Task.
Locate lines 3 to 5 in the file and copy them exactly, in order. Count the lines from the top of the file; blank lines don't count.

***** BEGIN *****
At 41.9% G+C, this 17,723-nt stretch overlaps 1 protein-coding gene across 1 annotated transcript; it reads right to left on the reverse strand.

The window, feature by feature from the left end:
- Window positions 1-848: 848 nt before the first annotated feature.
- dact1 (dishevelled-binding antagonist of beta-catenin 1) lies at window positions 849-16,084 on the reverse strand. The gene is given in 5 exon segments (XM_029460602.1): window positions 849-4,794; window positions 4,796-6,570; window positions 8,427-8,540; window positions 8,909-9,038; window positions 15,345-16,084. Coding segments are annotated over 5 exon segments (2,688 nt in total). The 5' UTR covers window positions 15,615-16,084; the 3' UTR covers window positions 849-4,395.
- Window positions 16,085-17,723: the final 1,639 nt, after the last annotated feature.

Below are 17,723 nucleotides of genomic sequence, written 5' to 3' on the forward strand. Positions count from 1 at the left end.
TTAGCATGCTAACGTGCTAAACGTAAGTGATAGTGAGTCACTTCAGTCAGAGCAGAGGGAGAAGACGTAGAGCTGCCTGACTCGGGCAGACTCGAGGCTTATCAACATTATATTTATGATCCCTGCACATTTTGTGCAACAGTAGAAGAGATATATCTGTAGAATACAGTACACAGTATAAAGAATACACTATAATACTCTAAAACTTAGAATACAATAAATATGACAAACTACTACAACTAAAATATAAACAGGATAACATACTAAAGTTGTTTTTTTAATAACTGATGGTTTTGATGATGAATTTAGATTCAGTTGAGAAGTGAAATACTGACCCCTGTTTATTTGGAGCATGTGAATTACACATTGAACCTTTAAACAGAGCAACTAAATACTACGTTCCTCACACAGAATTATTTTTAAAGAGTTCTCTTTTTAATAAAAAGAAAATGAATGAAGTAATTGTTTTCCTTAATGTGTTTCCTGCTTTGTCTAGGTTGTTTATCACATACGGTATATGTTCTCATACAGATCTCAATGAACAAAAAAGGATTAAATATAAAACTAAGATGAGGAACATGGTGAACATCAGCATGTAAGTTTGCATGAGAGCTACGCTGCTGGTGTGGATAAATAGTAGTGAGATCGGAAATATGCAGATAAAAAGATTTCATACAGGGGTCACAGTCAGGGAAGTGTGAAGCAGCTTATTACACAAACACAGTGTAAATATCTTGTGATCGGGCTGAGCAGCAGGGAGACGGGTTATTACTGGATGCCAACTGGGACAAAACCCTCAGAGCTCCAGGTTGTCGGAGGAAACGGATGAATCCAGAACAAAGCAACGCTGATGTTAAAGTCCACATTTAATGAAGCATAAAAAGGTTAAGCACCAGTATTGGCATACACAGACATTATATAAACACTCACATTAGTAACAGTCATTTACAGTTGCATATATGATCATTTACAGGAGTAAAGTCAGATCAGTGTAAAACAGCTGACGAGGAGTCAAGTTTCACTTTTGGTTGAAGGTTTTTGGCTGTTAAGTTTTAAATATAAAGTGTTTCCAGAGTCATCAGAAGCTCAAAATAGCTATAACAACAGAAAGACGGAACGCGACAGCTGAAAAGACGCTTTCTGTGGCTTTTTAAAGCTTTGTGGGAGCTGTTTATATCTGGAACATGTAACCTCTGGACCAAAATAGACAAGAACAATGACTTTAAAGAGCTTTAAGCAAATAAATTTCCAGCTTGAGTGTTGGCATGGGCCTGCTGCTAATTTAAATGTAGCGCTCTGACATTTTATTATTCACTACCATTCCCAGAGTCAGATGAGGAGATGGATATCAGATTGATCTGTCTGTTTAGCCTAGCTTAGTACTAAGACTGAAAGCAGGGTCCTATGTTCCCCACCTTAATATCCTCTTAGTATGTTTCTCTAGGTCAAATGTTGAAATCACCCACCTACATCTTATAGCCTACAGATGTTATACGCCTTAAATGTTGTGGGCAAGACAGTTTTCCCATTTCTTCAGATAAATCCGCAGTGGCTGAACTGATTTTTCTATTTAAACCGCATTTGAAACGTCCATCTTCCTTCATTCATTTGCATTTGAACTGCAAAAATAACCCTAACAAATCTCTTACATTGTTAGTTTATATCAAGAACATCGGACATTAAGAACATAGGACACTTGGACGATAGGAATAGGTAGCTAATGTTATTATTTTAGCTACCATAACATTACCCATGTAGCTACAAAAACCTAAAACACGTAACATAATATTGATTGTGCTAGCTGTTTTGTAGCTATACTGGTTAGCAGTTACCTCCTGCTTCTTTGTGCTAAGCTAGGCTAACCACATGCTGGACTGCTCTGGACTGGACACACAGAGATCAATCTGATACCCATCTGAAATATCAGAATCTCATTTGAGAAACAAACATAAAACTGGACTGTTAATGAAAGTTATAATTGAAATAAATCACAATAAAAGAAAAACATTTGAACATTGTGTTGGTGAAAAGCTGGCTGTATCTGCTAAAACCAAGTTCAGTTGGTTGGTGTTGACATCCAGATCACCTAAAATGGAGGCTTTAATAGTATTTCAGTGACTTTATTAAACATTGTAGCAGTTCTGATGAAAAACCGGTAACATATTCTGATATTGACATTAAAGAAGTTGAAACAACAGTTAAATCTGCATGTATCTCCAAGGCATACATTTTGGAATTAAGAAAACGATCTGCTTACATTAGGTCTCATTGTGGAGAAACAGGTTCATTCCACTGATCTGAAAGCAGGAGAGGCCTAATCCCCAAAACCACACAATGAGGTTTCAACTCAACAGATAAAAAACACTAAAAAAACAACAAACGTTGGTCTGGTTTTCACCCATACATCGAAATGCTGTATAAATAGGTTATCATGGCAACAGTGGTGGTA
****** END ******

- Window positions 1-848: 848 nt before the first annotated feature.
- dact1 (dishevelled-binding antagonist of beta-catenin 1) lies at window positions 849-16,084 on the reverse strand. The gene is given in 5 exon segments (XM_029460602.1): window positions 849-4,794; window positions 4,796-6,570; window positions 8,427-8,540; window positions 8,909-9,038; window positions 15,345-16,084. Coding segments are annotated over 5 exon segments (2,688 nt in total). The 5' UTR covers window positions 15,615-16,084; the 3' UTR covers window positions 849-4,395.
- Window positions 16,085-17,723: the final 1,639 nt, after the last annotated feature.